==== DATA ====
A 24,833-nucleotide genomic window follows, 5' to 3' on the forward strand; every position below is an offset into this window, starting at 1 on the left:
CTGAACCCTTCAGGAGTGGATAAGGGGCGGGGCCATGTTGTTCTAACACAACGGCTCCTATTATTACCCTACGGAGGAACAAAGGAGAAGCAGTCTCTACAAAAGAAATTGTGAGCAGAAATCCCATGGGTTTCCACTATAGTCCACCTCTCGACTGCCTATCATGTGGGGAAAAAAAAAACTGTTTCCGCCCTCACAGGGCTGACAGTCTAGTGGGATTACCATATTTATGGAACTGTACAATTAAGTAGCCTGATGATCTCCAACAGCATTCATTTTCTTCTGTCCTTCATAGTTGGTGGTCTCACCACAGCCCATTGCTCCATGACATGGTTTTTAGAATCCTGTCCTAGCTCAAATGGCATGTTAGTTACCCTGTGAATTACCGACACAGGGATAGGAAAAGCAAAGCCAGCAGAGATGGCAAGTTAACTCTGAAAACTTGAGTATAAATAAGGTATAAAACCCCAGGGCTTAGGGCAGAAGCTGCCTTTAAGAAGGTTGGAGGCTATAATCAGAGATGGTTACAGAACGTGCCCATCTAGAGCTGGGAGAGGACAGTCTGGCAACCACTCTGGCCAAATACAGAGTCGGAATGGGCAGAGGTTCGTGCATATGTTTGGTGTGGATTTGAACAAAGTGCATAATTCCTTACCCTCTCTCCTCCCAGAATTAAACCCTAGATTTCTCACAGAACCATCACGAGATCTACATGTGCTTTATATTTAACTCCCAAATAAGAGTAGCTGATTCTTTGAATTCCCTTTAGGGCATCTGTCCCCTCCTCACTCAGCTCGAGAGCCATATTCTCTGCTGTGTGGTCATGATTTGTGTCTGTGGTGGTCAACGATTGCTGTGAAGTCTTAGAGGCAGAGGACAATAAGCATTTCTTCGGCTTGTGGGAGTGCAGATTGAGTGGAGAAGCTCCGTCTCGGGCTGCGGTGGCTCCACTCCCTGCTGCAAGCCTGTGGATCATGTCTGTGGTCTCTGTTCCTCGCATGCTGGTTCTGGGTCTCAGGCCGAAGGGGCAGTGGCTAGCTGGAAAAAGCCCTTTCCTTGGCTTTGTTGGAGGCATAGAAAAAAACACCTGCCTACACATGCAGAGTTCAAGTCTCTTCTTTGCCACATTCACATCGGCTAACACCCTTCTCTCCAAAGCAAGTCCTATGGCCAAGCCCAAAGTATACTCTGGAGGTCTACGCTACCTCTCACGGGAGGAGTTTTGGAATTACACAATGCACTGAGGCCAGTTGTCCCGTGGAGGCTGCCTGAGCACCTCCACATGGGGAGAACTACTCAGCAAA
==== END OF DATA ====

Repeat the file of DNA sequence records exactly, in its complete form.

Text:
A 24,833-nucleotide genomic window follows, 5' to 3' on the forward strand; every position below is an offset into this window, starting at 1 on the left:
CTGAACCCTTCAGGAGTGGATAAGGGGCGGGGCCATGTTGTTCTAACACAACGGCTCCTATTATTACCCTACGGAGGAACAAAGGAGAAGCAGTCTCTACAAAAGAAATTGTGAGCAGAAATCCCATGGGTTTCCACTATAGTCCACCTCTCGACTGCCTATCATGTGGGGAAAAAAAAAACTGTTTCCGCCCTCACAGGGCTGACAGTCTAGTGGGATTACCATATTTATGGAACTGTACAATTAAGTAGCCTGATGATCTCCAACAGCATTCATTTTCTTCTGTCCTTCATAGTTGGTGGTCTCACCACAGCCCATTGCTCCATGACATGGTTTTTAGAATCCTGTCCTAGCTCAAATGGCATGTTAGTTACCCTGTGAATTACCGACACAGGGATAGGAAAAGCAAAGCCAGCAGAGATGGCAAGTTAACTCTGAAAACTTGAGTATAAATAAGGTATAAAACCCCAGGGCTTAGGGCAGAAGCTGCCTTTAAGAAGGTTGGAGGCTATAATCAGAGATGGTTACAGAACGTGCCCATCTAGAGCTGGGAGAGGACAGTCTGGCAACCACTCTGGCCAAATACAGAGTCGGAATGGGCAGAGGTTCGTGCATATGTTTGGTGTGGATTTGAACAAAGTGCATAATTCCTTACCCTCTCTCCTCCCAGAATTAAACCCTAGATTTCTCACAGAACCATCACGAGATCTACATGTGCTTTATATTTAACTCCCAAATAAGAGTAGCTGATTCTTTGAATTCCCTTTAGGGCATCTGTCCCCTCCTCACTCAGCTCGAGAGCCATATTCTCTGCTGTGTGGTCATGATTTGTGTCTGTGGTGGTCAACGATTGCTGTGAAGTCTTAGAGGCAGAGGACAATAAGCATTTCTTCGGCTTGTGGGAGTGCAGATTGAGTGGAGAAGCTCCGTCTCGGGCTGCGGTGGCTCCACTCCCTGCTGCAAGCCTGTGGATCATGTCTGTGGTCTCTGTTCCTCGCATGCTGGTTCTGGGTCTCAGGCCGAAGGGGCAGTGGCTAGCTGGAAAAAGCCCTTTCCTTGGCTTTGTTGGAGGCATAGAAAAAAACACCTGCCTACACATGCAGAGTTCAAGTCTCTTCTTTGCCACATTCACATCGGCTAACACCCTTCTCTCCAAAGCAAGTCCTATGGCCAAGCCCAAAGTATACTCTGGAGGTCTACGCTACCTCTCACGGGAGGAGTTTTGGAATTACACAATGCACTGAGGCCAGTTGTCCCGTGGAGGCTGCCTGAGCACCTCCACATGGGGAGAACTACTCAGCAAA